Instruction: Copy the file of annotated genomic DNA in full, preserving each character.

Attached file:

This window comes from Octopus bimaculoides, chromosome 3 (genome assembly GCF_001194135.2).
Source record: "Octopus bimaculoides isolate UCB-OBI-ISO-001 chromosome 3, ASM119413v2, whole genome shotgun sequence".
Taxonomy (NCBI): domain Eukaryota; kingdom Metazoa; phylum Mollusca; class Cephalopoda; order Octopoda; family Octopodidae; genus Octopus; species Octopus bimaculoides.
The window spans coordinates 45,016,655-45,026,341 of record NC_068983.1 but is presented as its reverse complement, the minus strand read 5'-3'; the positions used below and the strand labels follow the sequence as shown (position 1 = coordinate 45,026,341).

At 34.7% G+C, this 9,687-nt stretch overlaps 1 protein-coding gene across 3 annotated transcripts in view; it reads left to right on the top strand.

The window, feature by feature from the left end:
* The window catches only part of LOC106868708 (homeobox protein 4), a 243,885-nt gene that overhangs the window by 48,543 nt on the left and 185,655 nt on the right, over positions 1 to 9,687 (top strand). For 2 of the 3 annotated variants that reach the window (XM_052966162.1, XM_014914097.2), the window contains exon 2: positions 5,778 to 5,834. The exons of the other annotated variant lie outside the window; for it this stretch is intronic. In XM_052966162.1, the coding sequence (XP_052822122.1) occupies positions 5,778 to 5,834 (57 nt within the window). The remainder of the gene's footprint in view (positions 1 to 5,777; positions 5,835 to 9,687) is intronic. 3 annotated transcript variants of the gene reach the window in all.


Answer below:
This window comes from Octopus bimaculoides, chromosome 3 (genome assembly GCF_001194135.2).
Source record: "Octopus bimaculoides isolate UCB-OBI-ISO-001 chromosome 3, ASM119413v2, whole genome shotgun sequence".
Taxonomy (NCBI): domain Eukaryota; kingdom Metazoa; phylum Mollusca; class Cephalopoda; order Octopoda; family Octopodidae; genus Octopus; species Octopus bimaculoides.
The window spans coordinates 45,016,655-45,026,341 of record NC_068983.1 but is presented as its reverse complement, the minus strand read 5'-3'; the positions used below and the strand labels follow the sequence as shown (position 1 = coordinate 45,026,341).

At 34.7% G+C, this 9,687-nt stretch overlaps 1 protein-coding gene across 3 annotated transcripts in view; it reads left to right on the top strand.

The window, feature by feature from the left end:
* The window catches only part of LOC106868708 (homeobox protein 4), a 243,885-nt gene that overhangs the window by 48,543 nt on the left and 185,655 nt on the right, over positions 1 to 9,687 (top strand). For 2 of the 3 annotated variants that reach the window (XM_052966162.1, XM_014914097.2), the window contains exon 2: positions 5,778 to 5,834. The exons of the other annotated variant lie outside the window; for it this stretch is intronic. In XM_052966162.1, the coding sequence (XP_052822122.1) occupies positions 5,778 to 5,834 (57 nt within the window). The remainder of the gene's footprint in view (positions 1 to 5,777; positions 5,835 to 9,687) is intronic. 3 annotated transcript variants of the gene reach the window in all.